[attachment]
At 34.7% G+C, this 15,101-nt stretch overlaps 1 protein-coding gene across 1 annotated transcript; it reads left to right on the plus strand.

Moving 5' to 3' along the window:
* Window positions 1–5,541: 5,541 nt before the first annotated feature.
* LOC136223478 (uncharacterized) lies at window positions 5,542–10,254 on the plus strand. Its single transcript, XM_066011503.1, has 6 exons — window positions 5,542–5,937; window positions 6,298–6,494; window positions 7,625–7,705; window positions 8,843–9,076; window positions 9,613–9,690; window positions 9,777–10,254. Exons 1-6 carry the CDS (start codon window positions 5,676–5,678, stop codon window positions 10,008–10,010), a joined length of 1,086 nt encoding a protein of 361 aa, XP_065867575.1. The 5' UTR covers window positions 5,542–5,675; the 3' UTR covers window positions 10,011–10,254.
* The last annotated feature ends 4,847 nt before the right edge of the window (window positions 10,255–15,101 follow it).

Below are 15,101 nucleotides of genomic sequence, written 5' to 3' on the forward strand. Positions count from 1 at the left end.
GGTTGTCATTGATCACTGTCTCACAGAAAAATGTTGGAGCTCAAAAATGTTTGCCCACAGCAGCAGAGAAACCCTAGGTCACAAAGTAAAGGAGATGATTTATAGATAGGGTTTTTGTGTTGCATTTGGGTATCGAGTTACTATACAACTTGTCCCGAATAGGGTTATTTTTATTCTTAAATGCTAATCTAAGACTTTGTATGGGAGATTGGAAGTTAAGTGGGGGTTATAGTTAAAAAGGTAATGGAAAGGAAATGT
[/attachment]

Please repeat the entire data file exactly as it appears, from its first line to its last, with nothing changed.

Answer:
At 34.7% G+C, this 15,101-nt stretch overlaps 1 protein-coding gene across 1 annotated transcript; it reads left to right on the plus strand.

Moving 5' to 3' along the window:
* Window positions 1–5,541: 5,541 nt before the first annotated feature.
* LOC136223478 (uncharacterized) lies at window positions 5,542–10,254 on the plus strand. Its single transcript, XM_066011503.1, has 6 exons — window positions 5,542–5,937; window positions 6,298–6,494; window positions 7,625–7,705; window positions 8,843–9,076; window positions 9,613–9,690; window positions 9,777–10,254. Exons 1-6 carry the CDS (start codon window positions 5,676–5,678, stop codon window positions 10,008–10,010), a joined length of 1,086 nt encoding a protein of 361 aa, XP_065867575.1. The 5' UTR covers window positions 5,542–5,675; the 3' UTR covers window positions 10,011–10,254.
* The last annotated feature ends 4,847 nt before the right edge of the window (window positions 10,255–15,101 follow it).

Below are 15,101 nucleotides of genomic sequence, written 5' to 3' on the forward strand. Positions count from 1 at the left end.
GGTTGTCATTGATCACTGTCTCACAGAAAAATGTTGGAGCTCAAAAATGTTTGCCCACAGCAGCAGAGAAACCCTAGGTCACAAAGTAAAGGAGATGATTTATAGATAGGGTTTTTGTGTTGCATTTGGGTATCGAGTTACTATACAACTTGTCCCGAATAGGGTTATTTTTATTCTTAAATGCTAATCTAAGACTTTGTATGGGAGATTGGAAGTTAAGTGGGGGTTATAGTTAAAAAGGTAATGGAAAGGAAATGT